PM Modi consoles an emotional ISRO chief K Sivan after Chandrayaan-2's Vikram lander lost contact
Prime Minister Narendra Modi on Saturday gave a long and tight hug to an emotional ISRO chief K Sivan, who was in tears, unable to come to terms over lander Vikram's unsuccessful bid to soft-land on the moon.
After a pep talk to scientists, Prime Minister Narendra Modi on Saturday gave a long and tight hug to an emotional ISRO chief K Sivan, who was in tears, unable to come to terms over lander Vikram's unsuccessful bid to soft-land on the moon.
Modi, in his address at the ISRO centre here, asked the scientists not to get disheartened by the hurdles in the lunar mission Chandrayaan-2 and asserted that there will be a "new dawn".
No sooner than the Prime Minister concluded his address, Sivan accompanied him to see him off.
At this juncture, the Prime Minister, who was on his way to get into his car, gave him a "reassuring" and tight hug, lending his shoulder to teary-eyed Sivan.
The Prime Minister embraced Sivan as he made no secret of his deep disappointment as the ambitious venture did not pan out as intended.
Modi also said in his address that the country's determination to land on the moon has become even stronger.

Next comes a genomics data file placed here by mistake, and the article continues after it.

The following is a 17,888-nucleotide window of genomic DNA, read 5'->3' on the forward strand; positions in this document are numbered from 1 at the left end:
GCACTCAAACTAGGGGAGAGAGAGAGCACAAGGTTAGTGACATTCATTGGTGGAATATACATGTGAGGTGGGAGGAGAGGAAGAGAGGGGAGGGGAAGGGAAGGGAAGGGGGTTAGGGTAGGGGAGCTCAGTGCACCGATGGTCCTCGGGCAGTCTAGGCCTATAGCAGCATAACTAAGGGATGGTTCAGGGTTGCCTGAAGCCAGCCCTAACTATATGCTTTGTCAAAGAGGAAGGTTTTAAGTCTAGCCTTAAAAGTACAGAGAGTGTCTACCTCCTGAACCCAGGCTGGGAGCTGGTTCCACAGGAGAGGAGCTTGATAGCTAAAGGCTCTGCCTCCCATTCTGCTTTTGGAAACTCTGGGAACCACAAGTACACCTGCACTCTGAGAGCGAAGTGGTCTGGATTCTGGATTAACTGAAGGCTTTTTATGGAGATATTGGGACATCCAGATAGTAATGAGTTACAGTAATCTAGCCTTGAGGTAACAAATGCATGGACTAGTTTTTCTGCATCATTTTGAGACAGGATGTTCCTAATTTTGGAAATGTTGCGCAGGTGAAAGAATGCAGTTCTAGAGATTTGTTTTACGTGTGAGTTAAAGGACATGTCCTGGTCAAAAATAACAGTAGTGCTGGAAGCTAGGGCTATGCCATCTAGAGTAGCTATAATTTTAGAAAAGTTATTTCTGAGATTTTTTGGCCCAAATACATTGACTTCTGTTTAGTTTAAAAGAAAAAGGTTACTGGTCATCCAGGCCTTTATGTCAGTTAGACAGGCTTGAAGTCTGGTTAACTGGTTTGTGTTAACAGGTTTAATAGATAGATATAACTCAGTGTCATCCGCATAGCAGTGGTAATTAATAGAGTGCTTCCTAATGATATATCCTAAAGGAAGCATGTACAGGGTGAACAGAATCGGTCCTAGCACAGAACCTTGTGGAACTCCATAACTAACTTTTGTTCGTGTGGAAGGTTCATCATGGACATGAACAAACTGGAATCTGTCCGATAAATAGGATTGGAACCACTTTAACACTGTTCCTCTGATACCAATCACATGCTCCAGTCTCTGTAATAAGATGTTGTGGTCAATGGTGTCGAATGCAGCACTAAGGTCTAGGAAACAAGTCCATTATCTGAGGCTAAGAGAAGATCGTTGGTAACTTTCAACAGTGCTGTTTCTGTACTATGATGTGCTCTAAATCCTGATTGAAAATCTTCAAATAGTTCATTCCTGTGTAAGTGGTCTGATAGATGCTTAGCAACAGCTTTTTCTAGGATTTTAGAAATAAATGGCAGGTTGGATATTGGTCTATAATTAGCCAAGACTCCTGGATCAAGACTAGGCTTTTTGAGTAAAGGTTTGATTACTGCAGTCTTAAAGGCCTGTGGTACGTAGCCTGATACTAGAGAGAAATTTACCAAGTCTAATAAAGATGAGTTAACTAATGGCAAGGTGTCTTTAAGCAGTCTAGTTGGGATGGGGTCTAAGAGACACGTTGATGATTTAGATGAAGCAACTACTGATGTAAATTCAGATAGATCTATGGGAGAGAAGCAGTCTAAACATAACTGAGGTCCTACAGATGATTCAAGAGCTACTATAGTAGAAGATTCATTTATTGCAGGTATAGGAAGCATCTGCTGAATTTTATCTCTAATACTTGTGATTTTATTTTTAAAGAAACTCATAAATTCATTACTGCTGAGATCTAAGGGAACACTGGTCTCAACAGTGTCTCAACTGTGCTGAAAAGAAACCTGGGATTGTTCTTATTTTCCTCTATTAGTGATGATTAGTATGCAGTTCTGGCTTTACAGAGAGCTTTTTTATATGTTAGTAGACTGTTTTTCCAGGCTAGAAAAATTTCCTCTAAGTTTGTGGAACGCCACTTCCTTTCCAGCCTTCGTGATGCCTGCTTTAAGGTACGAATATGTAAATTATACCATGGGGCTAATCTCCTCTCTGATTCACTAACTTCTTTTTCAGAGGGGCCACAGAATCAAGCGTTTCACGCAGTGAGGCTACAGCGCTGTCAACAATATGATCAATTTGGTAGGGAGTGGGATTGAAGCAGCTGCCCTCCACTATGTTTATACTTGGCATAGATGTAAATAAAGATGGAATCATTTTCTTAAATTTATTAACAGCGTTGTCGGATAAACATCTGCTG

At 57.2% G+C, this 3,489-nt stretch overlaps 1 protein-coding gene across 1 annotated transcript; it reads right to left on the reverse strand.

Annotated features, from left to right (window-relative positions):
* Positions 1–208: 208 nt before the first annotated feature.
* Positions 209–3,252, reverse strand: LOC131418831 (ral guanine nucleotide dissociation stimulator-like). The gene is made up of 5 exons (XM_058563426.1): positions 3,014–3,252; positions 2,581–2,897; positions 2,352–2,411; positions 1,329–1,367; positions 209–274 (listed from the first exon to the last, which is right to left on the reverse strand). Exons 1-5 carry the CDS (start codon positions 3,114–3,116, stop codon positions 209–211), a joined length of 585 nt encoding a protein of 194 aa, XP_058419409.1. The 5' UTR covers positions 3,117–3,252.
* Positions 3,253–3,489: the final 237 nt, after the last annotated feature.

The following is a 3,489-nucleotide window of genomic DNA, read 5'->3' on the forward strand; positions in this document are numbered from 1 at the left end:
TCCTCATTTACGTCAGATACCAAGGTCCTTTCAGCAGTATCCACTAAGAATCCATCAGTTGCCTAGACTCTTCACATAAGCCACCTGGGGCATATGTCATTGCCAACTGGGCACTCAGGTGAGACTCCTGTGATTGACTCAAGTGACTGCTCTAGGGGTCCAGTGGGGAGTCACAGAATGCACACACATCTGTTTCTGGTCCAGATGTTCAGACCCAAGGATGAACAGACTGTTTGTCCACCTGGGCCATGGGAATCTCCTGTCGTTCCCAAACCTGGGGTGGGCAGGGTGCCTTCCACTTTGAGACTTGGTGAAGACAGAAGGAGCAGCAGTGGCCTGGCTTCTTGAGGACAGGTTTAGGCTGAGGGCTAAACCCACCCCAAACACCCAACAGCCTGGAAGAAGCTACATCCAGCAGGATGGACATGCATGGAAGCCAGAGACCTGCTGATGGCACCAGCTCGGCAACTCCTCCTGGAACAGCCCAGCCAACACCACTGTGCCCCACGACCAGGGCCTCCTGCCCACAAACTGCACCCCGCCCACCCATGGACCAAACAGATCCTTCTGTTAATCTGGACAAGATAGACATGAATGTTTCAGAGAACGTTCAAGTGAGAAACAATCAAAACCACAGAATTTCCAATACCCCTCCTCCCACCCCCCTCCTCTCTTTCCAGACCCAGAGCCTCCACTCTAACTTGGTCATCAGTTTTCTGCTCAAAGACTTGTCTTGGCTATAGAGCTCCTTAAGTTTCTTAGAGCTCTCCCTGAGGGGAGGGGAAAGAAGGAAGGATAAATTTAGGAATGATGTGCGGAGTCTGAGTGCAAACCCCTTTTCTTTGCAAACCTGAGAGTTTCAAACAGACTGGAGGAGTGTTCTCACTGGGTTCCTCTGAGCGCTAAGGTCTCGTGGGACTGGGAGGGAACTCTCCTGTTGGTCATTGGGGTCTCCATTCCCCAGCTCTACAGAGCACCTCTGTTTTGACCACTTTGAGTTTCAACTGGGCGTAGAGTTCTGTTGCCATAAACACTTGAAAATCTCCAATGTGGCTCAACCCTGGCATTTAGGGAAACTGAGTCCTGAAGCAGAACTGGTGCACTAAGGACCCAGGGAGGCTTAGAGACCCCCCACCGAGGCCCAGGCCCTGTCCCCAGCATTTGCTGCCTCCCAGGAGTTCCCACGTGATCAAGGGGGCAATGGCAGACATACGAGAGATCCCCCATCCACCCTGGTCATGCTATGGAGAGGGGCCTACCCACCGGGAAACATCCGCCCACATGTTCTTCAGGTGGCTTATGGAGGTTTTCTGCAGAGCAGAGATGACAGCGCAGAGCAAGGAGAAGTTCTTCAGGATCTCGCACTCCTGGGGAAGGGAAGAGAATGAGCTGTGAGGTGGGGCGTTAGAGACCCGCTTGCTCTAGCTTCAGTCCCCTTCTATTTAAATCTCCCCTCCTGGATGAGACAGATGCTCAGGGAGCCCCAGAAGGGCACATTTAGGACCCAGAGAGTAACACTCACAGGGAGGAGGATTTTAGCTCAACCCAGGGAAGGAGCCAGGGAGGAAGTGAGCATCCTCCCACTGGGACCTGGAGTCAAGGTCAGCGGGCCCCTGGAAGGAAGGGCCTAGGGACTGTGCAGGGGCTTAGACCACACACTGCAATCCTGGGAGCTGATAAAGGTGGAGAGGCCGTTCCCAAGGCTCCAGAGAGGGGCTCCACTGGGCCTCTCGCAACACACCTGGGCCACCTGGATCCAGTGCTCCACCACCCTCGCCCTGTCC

"We came very close, but we need to cover more ground.... Learnings from today will make us stronger and better," he told the scientists, adding, "The best is yet to come in our space programme. India is with you."
Earlier, Sivan, who his colleagues say is a task-master but a simple and genial individual, announced -- his voice choking -- that the lander had lost communication with the ground stations, and the data is being analysed.
The Prime Minister was present at the ISRO centre to witness the touch-down early Saturday and returned less than six hours later to address scientists and the nation at 8 am.
The soft landing of lander Vikram did not go according to ISRO's plan as it lost contact with the ground station. ISRO Chairman K Sivan had announced, "The Vikram lander descent was as planned and normal performance was observed up to an altitude of 2.1 km. Subsequently, communication from lander to the ground stations was lost. Data is being analysed."
If the lander had pulled off the historic touchdown, the country could have joined the US, Russia, and China in soft landing on the lunar surface.
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